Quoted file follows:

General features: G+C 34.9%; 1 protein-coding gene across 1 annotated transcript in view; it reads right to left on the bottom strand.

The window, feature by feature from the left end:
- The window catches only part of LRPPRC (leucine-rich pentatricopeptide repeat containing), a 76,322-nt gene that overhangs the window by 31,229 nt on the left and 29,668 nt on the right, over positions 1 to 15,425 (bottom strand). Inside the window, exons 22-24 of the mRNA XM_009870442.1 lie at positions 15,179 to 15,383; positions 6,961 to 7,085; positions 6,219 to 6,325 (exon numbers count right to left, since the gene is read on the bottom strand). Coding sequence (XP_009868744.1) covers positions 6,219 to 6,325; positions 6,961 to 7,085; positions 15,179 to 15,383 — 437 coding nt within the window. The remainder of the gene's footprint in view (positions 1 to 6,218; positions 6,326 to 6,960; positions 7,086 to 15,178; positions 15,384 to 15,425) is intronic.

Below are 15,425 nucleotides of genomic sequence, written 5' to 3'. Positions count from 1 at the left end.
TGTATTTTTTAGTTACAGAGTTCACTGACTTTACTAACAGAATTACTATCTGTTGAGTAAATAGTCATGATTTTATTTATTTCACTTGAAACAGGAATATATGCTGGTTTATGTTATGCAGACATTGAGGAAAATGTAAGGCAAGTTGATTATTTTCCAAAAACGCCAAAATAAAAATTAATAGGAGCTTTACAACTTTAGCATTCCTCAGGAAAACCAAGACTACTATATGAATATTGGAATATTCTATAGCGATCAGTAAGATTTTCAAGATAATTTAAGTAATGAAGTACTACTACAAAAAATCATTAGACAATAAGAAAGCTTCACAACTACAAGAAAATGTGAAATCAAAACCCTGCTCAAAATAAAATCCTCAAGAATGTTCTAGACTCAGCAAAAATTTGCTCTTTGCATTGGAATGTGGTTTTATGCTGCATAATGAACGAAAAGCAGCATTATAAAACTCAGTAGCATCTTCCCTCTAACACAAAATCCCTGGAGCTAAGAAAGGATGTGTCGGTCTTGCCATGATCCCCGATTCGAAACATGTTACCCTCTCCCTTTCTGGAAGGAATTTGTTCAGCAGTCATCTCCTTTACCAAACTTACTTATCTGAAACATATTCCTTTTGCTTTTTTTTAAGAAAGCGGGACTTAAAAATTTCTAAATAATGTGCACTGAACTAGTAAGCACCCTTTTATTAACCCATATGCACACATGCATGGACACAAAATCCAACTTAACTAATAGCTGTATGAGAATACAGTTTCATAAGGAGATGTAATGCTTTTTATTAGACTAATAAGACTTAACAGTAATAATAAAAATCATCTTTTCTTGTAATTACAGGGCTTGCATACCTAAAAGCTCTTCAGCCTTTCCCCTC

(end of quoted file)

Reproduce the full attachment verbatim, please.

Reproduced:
General features: G+C 34.9%; 1 protein-coding gene across 1 annotated transcript in view; it reads right to left on the bottom strand.

The window, feature by feature from the left end:
- The window catches only part of LRPPRC (leucine-rich pentatricopeptide repeat containing), a 76,322-nt gene that overhangs the window by 31,229 nt on the left and 29,668 nt on the right, over positions 1 to 15,425 (bottom strand). Inside the window, exons 22-24 of the mRNA XM_009870442.1 lie at positions 15,179 to 15,383; positions 6,961 to 7,085; positions 6,219 to 6,325 (exon numbers count right to left, since the gene is read on the bottom strand). Coding sequence (XP_009868744.1) covers positions 6,219 to 6,325; positions 6,961 to 7,085; positions 15,179 to 15,383 — 437 coding nt within the window. The remainder of the gene's footprint in view (positions 1 to 6,218; positions 6,326 to 6,960; positions 7,086 to 15,178; positions 15,384 to 15,425) is intronic.

Below are 15,425 nucleotides of genomic sequence, written 5' to 3'. Positions count from 1 at the left end.
TGTATTTTTTAGTTACAGAGTTCACTGACTTTACTAACAGAATTACTATCTGTTGAGTAAATAGTCATGATTTTATTTATTTCACTTGAAACAGGAATATATGCTGGTTTATGTTATGCAGACATTGAGGAAAATGTAAGGCAAGTTGATTATTTTCCAAAAACGCCAAAATAAAAATTAATAGGAGCTTTACAACTTTAGCATTCCTCAGGAAAACCAAGACTACTATATGAATATTGGAATATTCTATAGCGATCAGTAAGATTTTCAAGATAATTTAAGTAATGAAGTACTACTACAAAAAATCATTAGACAATAAGAAAGCTTCACAACTACAAGAAAATGTGAAATCAAAACCCTGCTCAAAATAAAATCCTCAAGAATGTTCTAGACTCAGCAAAAATTTGCTCTTTGCATTGGAATGTGGTTTTATGCTGCATAATGAACGAAAAGCAGCATTATAAAACTCAGTAGCATCTTCCCTCTAACACAAAATCCCTGGAGCTAAGAAAGGATGTGTCGGTCTTGCCATGATCCCCGATTCGAAACATGTTACCCTCTCCCTTTCTGGAAGGAATTTGTTCAGCAGTCATCTCCTTTACCAAACTTACTTATCTGAAACATATTCCTTTTGCTTTTTTTTAAGAAAGCGGGACTTAAAAATTTCTAAATAATGTGCACTGAACTAGTAAGCACCCTTTTATTAACCCATATGCACACATGCATGGACACAAAATCCAACTTAACTAATAGCTGTATGAGAATACAGTTTCATAAGGAGATGTAATGCTTTTTATTAGACTAATAAGACTTAACAGTAATAATAAAAATCATCTTTTCTTGTAATTACAGGGCTTGCATACCTAAAAGCTCTTCAGCCTTTCCCCTC